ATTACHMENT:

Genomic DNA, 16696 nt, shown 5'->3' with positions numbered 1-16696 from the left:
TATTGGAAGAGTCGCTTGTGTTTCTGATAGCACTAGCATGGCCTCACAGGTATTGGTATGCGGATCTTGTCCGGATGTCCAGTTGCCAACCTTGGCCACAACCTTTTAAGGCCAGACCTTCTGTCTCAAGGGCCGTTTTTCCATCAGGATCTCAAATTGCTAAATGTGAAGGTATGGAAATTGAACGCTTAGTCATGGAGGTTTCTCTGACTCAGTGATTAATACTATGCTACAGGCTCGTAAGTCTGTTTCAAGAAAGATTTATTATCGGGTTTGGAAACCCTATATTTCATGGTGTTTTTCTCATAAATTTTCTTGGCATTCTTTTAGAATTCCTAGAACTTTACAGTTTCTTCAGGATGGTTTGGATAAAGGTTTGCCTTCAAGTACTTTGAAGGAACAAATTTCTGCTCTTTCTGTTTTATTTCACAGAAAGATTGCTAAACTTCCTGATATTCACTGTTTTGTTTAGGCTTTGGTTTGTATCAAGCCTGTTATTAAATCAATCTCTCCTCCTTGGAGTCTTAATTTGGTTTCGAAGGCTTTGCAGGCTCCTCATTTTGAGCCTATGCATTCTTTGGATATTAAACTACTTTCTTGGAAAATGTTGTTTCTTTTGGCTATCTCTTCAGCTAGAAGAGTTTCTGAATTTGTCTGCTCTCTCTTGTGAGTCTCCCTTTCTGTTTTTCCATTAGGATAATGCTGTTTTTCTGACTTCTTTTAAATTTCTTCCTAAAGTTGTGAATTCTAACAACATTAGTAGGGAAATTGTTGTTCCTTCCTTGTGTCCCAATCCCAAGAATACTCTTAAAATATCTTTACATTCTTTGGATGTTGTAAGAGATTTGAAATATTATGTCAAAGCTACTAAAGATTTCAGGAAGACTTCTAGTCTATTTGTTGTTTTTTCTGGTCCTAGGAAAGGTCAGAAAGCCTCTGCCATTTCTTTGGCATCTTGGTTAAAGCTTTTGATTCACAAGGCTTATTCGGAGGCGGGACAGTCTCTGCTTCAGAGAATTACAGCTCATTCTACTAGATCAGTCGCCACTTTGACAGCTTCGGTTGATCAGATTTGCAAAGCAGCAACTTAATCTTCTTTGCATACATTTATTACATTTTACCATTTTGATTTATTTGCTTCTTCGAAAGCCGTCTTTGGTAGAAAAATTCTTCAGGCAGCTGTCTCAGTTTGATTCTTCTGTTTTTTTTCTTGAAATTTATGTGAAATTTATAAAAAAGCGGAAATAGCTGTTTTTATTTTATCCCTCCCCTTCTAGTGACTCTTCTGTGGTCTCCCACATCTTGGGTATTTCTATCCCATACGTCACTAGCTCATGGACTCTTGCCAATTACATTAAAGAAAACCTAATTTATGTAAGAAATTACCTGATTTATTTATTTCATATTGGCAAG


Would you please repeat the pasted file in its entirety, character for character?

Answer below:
Genomic DNA, 16696 nt, shown 5'->3' with positions numbered 1-16696 from the left:
TATTGGAAGAGTCGCTTGTGTTTCTGATAGCACTAGCATGGCCTCACAGGTATTGGTATGCGGATCTTGTCCGGATGTCCAGTTGCCAACCTTGGCCACAACCTTTTAAGGCCAGACCTTCTGTCTCAAGGGCCGTTTTTCCATCAGGATCTCAAATTGCTAAATGTGAAGGTATGGAAATTGAACGCTTAGTCATGGAGGTTTCTCTGACTCAGTGATTAATACTATGCTACAGGCTCGTAAGTCTGTTTCAAGAAAGATTTATTATCGGGTTTGGAAACCCTATATTTCATGGTGTTTTTCTCATAAATTTTCTTGGCATTCTTTTAGAATTCCTAGAACTTTACAGTTTCTTCAGGATGGTTTGGATAAAGGTTTGCCTTCAAGTACTTTGAAGGAACAAATTTCTGCTCTTTCTGTTTTATTTCACAGAAAGATTGCTAAACTTCCTGATATTCACTGTTTTGTTTAGGCTTTGGTTTGTATCAAGCCTGTTATTAAATCAATCTCTCCTCCTTGGAGTCTTAATTTGGTTTCGAAGGCTTTGCAGGCTCCTCATTTTGAGCCTATGCATTCTTTGGATATTAAACTACTTTCTTGGAAAATGTTGTTTCTTTTGGCTATCTCTTCAGCTAGAAGAGTTTCTGAATTTGTCTGCTCTCTCTTGTGAGTCTCCCTTTCTGTTTTTCCATTAGGATAATGCTGTTTTTCTGACTTCTTTTAAATTTCTTCCTAAAGTTGTGAATTCTAACAACATTAGTAGGGAAATTGTTGTTCCTTCCTTGTGTCCCAATCCCAAGAATACTCTTAAAATATCTTTACATTCTTTGGATGTTGTAAGAGATTTGAAATATTATGTCAAAGCTACTAAAGATTTCAGGAAGACTTCTAGTCTATTTGTTGTTTTTTCTGGTCCTAGGAAAGGTCAGAAAGCCTCTGCCATTTCTTTGGCATCTTGGTTAAAGCTTTTGATTCACAAGGCTTATTCGGAGGCGGGACAGTCTCTGCTTCAGAGAATTACAGCTCATTCTACTAGATCAGTCGCCACTTTGACAGCTTCGGTTGATCAGATTTGCAAAGCAGCAACTTAATCTTCTTTGCATACATTTATTACATTTTACCATTTTGATTTATTTGCTTCTTCGAAAGCCGTCTTTGGTAGAAAAATTCTTCAGGCAGCTGTCTCAGTTTGATTCTTCTGTTTTTTTTCTTGAAATTTATGTGAAATTTATAAAAAAGCGGAAATAGCTGTTTTTATTTTATCCCTCCCCTTCTAGTGACTCTTCTGTGGTCTCCCACATCTTGGGTATTTCTATCCCATACGTCACTAGCTCATGGACTCTTGCCAATTACATTAAAGAAAACCTAATTTATGTAAGAAATTACCTGATTTATTTATTTCATATTGGCAAG